Sophia looks and behaves friendly. Language remains her drawback, when she promises to destroy humanity: she mistakes a joke for a command.

Science-fiction has not had much sentiment for an idea to have human minds judged by artificial circuits; but science fiction has been to sell, and such evaluation would be excess criticism. This does not sell.

Favorable or faultfinding the picture on human intellect, literary projections on human future would place robotics in contexts for potential totalitarianism.

RT News is a non-profit by Russian TV Novosti.
RT News: Computer predicts psychosis 100%

Predilection for “mental technology” has found a way also to American columns. These are pages from the USA PubMed Gov.
PubMed.Gov: Computer-aided diagnosis of schizophrenia

The power of ELM to provide quick but near optimal solutions to the training of Single Layer Feedforward Networks (SLFN) allows extensive exploration of discriminative power of feature spaces in affordable time with off-the-shelf computational resources.

In simple words, the software can use a single-layer artificial network, to diagnose a human being with schizophrenia, in a nick of a time, and for a nickel.

All you need is a signature.

As Wikipedia informs on the gov extension, the domain name gov is derived from the word government.

It was folk lore, some time ago, you scared children into good behavior. There had to be reasons to abandon the habit, as modern upbringing is observably more permissive, which I mean in a favorable sense.

Therefore, I will not elaborate for grown-ups, on potential horrors of technological assessment on human wits. I have tried a spellchecker on Thomas Paine’s Common Sense: to take out all that artificial intelligence condemns, you’d have to become another Elm Street slasher.
Wikipedia, A Nightmare on Elm Street

One good way to deal with a bogey is to have a look at it. Single layer feedforward means there is one network to boss the system, in the machine.

The machine is much unlike the human brain, a phylogenetic advantage. To see this, let us try Google translation on Emily Dickinson’s poetry, for Polish.
The Wind.

Of all the sounds despatched abroad,
There’s not a charge to me…

Click to enlarge.


We can try back-translation. With natural languages, the human translator receives the original and translated text, to verify the the translation via an analysis of word senses and meanings the translation would bring in the language of the original.

Click to enlarge.


Although the context clearly is not crime, the computer interprets the word “charge” (a sound) for an “accusation(zarzut in Polish), which it re-translates into “objection” in English. Links here connect with the Translatica network.

The Google machine looks single-layer, in its treatment of the Polish zarzut. A human translator would be unlikely to have an objection for synonymous with an accusation.

Let us compare one more piece, Lost.

I lost a world the other day.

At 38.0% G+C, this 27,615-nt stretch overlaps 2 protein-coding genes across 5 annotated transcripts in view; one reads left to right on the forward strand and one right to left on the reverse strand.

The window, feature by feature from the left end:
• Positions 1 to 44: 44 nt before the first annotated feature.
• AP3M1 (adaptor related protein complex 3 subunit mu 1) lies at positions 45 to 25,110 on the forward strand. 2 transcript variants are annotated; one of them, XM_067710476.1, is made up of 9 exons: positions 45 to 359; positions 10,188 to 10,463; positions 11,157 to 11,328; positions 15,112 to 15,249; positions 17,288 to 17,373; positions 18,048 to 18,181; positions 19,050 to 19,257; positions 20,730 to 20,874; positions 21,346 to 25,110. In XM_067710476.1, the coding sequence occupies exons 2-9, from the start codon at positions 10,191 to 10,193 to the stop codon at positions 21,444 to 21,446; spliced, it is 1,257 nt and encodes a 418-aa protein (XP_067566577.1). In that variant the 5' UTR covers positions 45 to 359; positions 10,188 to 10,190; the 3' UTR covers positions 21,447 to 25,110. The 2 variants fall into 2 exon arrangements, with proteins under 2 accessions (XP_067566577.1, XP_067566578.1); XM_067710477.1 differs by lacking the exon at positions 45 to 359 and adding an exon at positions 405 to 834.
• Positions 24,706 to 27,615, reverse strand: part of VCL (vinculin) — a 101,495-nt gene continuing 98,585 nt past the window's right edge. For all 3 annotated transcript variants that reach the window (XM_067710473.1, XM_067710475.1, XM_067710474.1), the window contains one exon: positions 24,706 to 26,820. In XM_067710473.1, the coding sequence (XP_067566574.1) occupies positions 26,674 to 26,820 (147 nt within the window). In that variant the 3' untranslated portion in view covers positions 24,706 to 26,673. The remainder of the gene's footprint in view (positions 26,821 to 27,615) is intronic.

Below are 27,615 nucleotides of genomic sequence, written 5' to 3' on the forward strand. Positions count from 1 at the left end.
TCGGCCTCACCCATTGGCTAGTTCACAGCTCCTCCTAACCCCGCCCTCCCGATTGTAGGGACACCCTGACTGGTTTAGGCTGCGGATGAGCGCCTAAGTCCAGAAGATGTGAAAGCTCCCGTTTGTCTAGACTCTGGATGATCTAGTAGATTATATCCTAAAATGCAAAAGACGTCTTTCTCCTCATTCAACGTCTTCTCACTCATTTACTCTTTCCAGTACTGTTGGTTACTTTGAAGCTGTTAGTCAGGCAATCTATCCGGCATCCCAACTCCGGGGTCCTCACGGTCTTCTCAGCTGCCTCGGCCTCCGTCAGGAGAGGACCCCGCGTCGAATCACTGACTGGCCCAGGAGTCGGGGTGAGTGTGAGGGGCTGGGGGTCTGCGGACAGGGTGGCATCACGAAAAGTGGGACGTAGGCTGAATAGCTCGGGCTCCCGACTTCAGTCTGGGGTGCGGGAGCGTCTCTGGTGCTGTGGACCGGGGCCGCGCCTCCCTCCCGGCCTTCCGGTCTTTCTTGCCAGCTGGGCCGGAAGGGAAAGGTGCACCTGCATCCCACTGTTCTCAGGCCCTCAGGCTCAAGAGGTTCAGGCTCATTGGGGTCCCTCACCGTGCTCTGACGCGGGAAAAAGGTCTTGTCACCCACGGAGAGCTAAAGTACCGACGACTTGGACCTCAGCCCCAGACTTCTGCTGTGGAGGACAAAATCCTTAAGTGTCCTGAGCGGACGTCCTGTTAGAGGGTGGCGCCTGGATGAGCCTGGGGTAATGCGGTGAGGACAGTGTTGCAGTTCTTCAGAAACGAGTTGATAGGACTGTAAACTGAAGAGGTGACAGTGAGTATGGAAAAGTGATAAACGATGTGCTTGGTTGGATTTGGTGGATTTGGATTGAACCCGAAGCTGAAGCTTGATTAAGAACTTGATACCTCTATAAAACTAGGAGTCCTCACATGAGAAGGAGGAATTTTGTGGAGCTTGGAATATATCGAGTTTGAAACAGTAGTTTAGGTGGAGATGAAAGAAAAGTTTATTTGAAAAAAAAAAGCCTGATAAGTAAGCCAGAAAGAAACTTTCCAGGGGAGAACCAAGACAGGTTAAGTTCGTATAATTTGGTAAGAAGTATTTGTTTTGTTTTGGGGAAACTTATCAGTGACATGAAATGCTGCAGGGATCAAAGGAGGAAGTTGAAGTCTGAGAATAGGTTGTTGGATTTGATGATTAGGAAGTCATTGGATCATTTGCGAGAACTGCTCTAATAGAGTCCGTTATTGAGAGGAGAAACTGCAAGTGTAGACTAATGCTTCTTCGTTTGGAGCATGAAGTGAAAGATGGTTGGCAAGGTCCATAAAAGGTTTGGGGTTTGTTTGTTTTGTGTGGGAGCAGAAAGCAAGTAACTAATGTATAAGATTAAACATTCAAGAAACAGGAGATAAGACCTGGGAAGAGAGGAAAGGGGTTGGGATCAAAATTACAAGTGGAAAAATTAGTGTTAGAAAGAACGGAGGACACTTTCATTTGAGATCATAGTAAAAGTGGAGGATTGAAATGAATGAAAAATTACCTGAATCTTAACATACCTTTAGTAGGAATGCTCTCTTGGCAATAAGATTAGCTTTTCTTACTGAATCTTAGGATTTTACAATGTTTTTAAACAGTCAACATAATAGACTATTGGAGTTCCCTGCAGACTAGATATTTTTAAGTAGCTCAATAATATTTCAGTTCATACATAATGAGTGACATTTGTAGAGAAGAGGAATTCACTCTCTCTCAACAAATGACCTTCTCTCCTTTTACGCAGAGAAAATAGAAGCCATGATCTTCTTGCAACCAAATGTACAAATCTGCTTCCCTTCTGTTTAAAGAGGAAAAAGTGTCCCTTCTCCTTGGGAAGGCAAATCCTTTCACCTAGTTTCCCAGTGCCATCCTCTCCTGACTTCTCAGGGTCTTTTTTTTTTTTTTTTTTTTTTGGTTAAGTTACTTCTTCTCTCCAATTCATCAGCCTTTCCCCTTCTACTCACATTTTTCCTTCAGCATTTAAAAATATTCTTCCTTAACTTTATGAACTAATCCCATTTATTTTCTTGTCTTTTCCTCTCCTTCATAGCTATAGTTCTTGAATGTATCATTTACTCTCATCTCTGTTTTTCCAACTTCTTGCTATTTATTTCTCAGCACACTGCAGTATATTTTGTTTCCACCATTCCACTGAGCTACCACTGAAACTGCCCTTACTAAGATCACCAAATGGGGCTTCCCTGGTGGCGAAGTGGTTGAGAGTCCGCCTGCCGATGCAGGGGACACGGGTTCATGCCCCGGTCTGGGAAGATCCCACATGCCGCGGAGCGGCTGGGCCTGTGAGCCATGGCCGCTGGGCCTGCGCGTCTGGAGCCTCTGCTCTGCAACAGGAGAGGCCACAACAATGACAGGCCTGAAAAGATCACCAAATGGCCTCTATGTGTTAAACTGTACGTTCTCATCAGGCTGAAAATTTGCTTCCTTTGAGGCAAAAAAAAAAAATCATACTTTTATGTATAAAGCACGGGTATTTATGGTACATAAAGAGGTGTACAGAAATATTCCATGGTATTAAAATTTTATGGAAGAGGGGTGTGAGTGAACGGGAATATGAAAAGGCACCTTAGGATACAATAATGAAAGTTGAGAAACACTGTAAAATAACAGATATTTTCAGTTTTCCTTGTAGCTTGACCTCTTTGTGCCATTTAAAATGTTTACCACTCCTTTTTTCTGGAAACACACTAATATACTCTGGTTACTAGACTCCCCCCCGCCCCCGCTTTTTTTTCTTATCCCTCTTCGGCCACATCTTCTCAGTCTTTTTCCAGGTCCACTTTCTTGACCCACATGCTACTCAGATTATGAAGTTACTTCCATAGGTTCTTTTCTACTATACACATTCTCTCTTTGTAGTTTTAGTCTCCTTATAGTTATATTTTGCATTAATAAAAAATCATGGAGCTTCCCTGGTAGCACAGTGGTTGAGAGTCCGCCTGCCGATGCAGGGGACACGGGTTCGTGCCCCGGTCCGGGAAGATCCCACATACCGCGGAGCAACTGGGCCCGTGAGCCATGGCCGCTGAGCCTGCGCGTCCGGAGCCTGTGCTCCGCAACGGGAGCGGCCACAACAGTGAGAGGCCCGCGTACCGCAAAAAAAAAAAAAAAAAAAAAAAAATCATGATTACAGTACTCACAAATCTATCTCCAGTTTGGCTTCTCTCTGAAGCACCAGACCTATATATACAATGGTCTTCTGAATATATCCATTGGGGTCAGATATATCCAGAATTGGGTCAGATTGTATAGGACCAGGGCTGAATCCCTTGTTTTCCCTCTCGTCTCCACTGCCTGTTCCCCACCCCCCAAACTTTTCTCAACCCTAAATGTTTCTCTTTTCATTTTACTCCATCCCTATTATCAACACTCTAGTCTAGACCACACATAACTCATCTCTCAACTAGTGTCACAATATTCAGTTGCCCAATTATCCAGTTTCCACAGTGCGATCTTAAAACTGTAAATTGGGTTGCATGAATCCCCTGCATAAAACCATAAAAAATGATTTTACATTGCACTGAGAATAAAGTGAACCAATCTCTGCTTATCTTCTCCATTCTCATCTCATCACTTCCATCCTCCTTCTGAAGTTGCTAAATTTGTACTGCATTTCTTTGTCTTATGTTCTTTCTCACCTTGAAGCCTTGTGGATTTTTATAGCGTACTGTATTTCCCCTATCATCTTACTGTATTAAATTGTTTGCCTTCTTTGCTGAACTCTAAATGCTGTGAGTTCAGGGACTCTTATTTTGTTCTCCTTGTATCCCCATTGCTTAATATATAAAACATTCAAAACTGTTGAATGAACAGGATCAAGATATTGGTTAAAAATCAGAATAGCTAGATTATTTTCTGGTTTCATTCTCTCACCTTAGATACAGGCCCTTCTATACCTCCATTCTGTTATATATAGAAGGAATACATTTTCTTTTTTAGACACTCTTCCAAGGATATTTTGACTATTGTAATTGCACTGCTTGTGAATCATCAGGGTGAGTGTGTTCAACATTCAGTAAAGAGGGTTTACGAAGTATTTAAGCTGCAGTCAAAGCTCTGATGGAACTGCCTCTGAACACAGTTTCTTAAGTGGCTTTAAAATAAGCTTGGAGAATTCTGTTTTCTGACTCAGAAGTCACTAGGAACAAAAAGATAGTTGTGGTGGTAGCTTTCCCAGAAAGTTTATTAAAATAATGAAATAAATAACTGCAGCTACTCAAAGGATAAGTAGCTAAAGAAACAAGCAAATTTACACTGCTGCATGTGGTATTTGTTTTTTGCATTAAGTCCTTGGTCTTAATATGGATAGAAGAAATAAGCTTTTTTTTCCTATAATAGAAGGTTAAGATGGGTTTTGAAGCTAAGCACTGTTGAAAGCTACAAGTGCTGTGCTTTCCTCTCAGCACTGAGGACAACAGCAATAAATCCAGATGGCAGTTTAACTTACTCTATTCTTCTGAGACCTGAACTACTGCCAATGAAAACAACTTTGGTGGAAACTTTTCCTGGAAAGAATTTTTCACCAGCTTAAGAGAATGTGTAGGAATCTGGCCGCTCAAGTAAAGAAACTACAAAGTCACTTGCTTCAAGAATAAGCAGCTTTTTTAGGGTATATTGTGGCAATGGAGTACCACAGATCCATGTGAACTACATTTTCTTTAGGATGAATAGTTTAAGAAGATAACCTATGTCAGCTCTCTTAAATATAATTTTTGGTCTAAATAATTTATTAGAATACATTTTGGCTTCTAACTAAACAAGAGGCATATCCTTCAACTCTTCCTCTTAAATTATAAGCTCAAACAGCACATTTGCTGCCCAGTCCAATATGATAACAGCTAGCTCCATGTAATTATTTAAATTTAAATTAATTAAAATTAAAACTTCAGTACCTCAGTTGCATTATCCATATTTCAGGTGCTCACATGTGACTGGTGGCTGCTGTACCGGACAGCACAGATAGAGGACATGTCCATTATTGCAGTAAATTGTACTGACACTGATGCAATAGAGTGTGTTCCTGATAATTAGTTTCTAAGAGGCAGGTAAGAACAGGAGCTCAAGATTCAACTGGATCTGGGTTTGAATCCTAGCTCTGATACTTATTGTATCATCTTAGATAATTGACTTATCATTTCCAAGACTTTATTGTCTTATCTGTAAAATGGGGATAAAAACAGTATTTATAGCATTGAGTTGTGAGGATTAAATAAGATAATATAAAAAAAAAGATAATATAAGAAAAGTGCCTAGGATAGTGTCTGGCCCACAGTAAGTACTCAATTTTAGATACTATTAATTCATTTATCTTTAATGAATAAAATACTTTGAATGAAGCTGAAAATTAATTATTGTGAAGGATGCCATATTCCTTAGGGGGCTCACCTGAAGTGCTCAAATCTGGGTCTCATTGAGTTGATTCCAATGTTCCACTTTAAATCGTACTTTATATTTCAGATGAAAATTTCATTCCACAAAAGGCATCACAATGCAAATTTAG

Has anybody found?
You’ll know it by the row of stars
Around its forehead bound.

Click to enlarge.


Here is the back-translation.

Click to enlarge.


Well, the pixie would curse the world entire, having made the world all-male, with “his” forehead.


Evidently, computers are not good enough for translation. How could they be good enough for language diagnostics?

The matter is not in the people who fix the options to need a lot of language expertise. The options being fixed is an error in itself.

Even if you made another “Alexandrian library” to avoid events as a spellchecker on Thomas Paine, you could not expect of people to “talk as by the book”. Most importantly: is language a good diagnostic for mental disturbance?


Mental disorders do not result from language variance; they are not primarily speech disorders; they do not follow language defects.

As Irena Styczek noted within her holistic approach to language and therapy, schizophrenia may develop into schizophasia.

Schizophasia is a kind of phonologically driven discourse. The person would be “following speech sounds”, and not word sense.

The example of “word salad” here would show a recourse to the hard palate (sadness-outage):

sadness cups coffee printer power outage.

Schizophasia, if it occurs, comes in late stages of the illness. It does not cause the disorder; it results from it. Diagnosis on the illness would most often come much earlier than the language deficit.
Examples of “word salad”

As Vander and others published in 1985, neuro-imaging showed differentiative biological structuring of altered function, in schizophrenia patient brains. The studies implied a developmental background, as a viral infection, malnutrition, or other, during fetal life or early after birth.

The findings were not to encourage preemptive diagnoses. The computer was to provide neuro-imaging. It was not to diagnose or predict illness.

A requirement for fMRI diagnostics might limit probability, for political abuse in mental care. Well, to mind the gov extension.
Political abuse of psychiatry, Wikipedia

Recurring to Sophia, I do not understand why make humanoid robots. For assistance with groceries, you would look desperate, to use a thing with an inevitably fake smile. To have a machine therapist, you would look desolate, utter dejection. And well, regarding other, implicated purposes — why try to have it for artificial, yet intellect?

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